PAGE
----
Is Porn A Problem?

I must have been about 14 years old when we bought our first household computer. It was a clunker of a thing, and when you were on the Internet you couldn’t use the phone. I played my fair share of video games on there, and did a fair share of school work on there. And I also looked at porn on there.

Flickr - Tony Alter
Flickr – Tony Alter

I felt terrible about it at the time. I figured it was wrong because—well, I’m not sure that I fully understood why I shouldn’t be doing it. I remember praying and begging God to forgive me for what I had done. And when somebody else would talk about it, I would want to run and hide from the shame I felt.

Was I right to think that there was a problem with porn? Or should I just have shrugged it off as the result of unnecessary religious guilt? I mean, it’s not like I was directly hurting anybody. So what’s the big deal?

In thinking about this question, I’m reminded of a question that somebody once asked me: “What is the opposite of love?”

“Hate” is a good guess. But it’s something else, he said: the opposite of loving someone is using someone. If I use someone, I’m violating their dignity as a person; I’m treating them as less than a person.

Does anyone like being used?

When the supervisor at work gets on your case and threatens to fire you, not because you’re a bad worker, but because your kid was sick and you had to take the day off—how does that make you feel? That supervisor is using you. He is just thinking about you as a worker—using you for your labor—instead of treating you as the mother or father who has to be with their children when they’re sick.

When an ex-boyfriend or spouse cheated on you with another girl, how did that make you feel? Pretty angry, probably. We don’t like the feeling of being tossed aside for someone “better.” It’s not right. We don’t like being used, and for good reason.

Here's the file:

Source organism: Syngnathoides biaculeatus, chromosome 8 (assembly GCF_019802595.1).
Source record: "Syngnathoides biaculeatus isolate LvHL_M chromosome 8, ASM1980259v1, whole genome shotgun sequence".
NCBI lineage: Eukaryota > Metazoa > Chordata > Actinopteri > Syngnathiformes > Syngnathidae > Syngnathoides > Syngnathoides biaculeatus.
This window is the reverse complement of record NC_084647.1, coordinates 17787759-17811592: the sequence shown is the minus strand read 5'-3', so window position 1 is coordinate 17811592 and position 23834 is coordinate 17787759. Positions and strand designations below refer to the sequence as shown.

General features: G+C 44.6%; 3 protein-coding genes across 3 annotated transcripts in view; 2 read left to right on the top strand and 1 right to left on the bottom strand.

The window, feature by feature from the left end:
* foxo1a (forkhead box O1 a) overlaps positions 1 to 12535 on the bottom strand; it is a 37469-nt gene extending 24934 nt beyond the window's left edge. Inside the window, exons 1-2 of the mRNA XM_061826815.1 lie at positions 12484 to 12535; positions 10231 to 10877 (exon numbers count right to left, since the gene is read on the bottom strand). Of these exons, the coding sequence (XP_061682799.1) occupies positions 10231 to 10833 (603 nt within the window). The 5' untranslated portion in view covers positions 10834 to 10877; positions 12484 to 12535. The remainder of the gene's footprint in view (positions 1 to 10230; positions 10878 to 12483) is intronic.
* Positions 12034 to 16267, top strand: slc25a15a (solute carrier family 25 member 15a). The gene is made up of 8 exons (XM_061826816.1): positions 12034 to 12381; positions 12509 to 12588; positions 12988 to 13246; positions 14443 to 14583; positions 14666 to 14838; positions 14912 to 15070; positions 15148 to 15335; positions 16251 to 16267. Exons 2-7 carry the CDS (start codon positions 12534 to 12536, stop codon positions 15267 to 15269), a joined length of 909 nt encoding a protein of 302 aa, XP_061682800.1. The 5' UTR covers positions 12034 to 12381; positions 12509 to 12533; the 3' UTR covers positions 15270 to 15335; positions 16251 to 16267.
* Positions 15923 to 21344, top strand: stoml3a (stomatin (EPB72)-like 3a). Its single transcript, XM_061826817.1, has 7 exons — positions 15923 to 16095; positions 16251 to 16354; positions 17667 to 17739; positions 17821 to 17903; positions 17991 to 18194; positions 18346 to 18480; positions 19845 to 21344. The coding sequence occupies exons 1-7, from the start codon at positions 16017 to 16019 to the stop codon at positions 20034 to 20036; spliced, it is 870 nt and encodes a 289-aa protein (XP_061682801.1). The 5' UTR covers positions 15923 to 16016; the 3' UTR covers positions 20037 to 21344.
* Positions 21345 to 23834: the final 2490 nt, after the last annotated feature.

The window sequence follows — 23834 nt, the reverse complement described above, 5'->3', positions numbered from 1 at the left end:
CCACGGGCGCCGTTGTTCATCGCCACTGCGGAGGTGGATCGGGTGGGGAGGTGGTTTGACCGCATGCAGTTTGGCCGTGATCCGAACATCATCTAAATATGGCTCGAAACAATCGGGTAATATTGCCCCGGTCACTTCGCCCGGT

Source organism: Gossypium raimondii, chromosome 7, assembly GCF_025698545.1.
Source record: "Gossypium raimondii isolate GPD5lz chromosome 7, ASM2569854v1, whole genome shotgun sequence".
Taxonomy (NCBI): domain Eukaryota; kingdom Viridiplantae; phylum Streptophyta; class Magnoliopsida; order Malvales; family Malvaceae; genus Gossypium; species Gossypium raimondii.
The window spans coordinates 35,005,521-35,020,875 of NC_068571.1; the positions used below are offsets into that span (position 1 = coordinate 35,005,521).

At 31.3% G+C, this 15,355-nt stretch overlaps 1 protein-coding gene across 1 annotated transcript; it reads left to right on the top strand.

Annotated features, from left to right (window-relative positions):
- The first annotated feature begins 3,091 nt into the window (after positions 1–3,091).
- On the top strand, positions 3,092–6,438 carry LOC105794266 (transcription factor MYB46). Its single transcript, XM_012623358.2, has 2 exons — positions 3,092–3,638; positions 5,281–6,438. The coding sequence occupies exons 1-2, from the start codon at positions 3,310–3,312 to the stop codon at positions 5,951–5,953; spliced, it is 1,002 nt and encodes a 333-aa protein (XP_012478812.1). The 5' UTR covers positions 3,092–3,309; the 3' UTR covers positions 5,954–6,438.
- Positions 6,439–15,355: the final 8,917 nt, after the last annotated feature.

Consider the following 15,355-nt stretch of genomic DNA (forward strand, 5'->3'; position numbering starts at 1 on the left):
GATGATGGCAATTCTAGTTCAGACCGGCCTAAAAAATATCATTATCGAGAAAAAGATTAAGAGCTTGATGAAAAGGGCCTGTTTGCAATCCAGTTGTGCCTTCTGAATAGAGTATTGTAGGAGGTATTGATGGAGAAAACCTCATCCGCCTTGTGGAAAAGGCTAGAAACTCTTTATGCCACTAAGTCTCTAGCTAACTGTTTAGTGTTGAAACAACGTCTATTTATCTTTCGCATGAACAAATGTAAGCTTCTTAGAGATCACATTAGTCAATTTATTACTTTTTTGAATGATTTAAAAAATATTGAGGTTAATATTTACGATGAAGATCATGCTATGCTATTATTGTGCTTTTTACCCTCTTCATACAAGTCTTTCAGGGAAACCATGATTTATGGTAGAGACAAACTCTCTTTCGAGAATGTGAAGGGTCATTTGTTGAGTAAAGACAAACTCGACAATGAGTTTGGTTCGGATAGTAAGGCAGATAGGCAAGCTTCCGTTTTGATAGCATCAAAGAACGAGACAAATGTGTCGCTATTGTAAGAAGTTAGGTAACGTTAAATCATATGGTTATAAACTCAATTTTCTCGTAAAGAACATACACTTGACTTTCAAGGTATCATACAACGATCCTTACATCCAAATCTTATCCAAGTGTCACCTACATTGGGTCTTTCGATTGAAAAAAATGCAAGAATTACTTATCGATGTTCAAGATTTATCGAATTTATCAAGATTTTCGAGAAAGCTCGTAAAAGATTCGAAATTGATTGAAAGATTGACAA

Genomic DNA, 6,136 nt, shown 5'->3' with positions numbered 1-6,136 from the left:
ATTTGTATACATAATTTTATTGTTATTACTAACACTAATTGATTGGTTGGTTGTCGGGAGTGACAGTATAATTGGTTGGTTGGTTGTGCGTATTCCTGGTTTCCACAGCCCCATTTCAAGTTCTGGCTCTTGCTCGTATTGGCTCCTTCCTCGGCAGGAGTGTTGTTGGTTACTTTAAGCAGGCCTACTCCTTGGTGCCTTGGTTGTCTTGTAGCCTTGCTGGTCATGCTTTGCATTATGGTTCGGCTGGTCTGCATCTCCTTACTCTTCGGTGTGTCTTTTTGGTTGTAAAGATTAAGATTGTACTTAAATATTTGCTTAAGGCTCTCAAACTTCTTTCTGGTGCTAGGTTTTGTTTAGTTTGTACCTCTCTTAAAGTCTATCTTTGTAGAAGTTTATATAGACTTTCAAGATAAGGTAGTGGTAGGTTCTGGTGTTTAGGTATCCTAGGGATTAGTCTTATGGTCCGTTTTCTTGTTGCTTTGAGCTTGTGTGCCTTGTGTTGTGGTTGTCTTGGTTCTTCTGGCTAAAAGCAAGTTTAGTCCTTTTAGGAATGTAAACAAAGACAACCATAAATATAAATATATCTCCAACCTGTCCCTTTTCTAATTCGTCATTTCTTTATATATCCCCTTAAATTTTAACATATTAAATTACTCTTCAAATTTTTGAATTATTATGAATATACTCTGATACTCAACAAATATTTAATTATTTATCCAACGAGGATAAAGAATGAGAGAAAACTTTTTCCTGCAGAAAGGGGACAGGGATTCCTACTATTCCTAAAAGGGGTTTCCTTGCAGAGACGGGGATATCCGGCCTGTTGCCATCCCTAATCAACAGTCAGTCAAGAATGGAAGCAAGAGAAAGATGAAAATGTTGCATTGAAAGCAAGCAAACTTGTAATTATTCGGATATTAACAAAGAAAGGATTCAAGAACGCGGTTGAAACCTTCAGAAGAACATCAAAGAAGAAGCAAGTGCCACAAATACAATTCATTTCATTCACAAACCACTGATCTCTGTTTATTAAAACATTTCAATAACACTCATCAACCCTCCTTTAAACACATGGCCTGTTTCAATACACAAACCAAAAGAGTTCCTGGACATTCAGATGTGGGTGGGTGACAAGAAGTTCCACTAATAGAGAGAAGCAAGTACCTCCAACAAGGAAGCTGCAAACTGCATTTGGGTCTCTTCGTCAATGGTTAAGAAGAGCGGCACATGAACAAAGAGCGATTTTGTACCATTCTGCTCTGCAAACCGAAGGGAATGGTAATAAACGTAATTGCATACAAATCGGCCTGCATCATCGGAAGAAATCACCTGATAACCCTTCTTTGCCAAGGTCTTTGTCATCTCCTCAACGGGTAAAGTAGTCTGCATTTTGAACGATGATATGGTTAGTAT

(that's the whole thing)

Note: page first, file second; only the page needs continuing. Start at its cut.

So what happens when I look at a woman—either on the screen or in the parking lot or wherever—with the intent of using her solely to get pleasure? That is also using a person.

But how could it be a problem to use a person if the other person doesn’t even know that you’re using them?

It’s a problem for the same reason that lying is a problem. If I lie—and if I’m a good liar—the other person won’t know that I’m lying. But it’s a stab to my own character. And if (when?) other people find out about my lies, I’ll have destroyed one of the most precious things in the world: trust. But even if no one finds out, I’ll have destroyed one of my biggest assets: my character. I won’t be able to trust myself.

The same goes with using a person through pornography. It chips away at character, and corrodes trust in a relationship. If my wife knows that I depend on porn for my sexual satisfaction, how does that make her feel? And how does that make me feel?

There is a better way: the way of authentic ecstasy. As I noted before, the word ecstasy literally means “standing outside yourself.” It’s talking about the joy that we receive when we give all of ourselves in love to another person—when we go outside of ourselves to really discover and love another person. Authentic ecstasy is the opposite of selfishness; it is the result of a love that gives everything.

Yes, if I use a person through porn, I may experience a sexual high. But it doesn’t last. One journalist interviewed over a hundred men, and discovered that the more porn they viewed, the more difficult it became to get a high. It’s just like any drug. It offers a false ecstasy, an ecstasy that doesn’t last. And it doesn’t last because it’s disconnected from love. Like an animal, lust consumes sexual desire until there is nothing left. But love is a thing of the human spirit, and the more love I share with my wife, the more love multiplies.

I have a wife and two sons that light up my world. My wife trusts me, and I trust her. She knows that my sexual desire is totally fixated on her, that I am totally hers. The love that we share for each other keeps growing and overflowing, and the trust between us is thicker than blood. I’ll take that over porn any day.

David

David lives in Ohio. He is writing a book with his wife, Amber, about young adults’ stories of forming relationships and families. David is a part of I Believe in Love because he thinks that we are stronger when we stand together, and that together we can achieve our aspirations for lifelong marriage and family.
David

Latest posts by David (see all)

Written By
More from David

Let’s Take Back Dating For Our Generation

“Would you give me the honor of letting me get to know...
Read More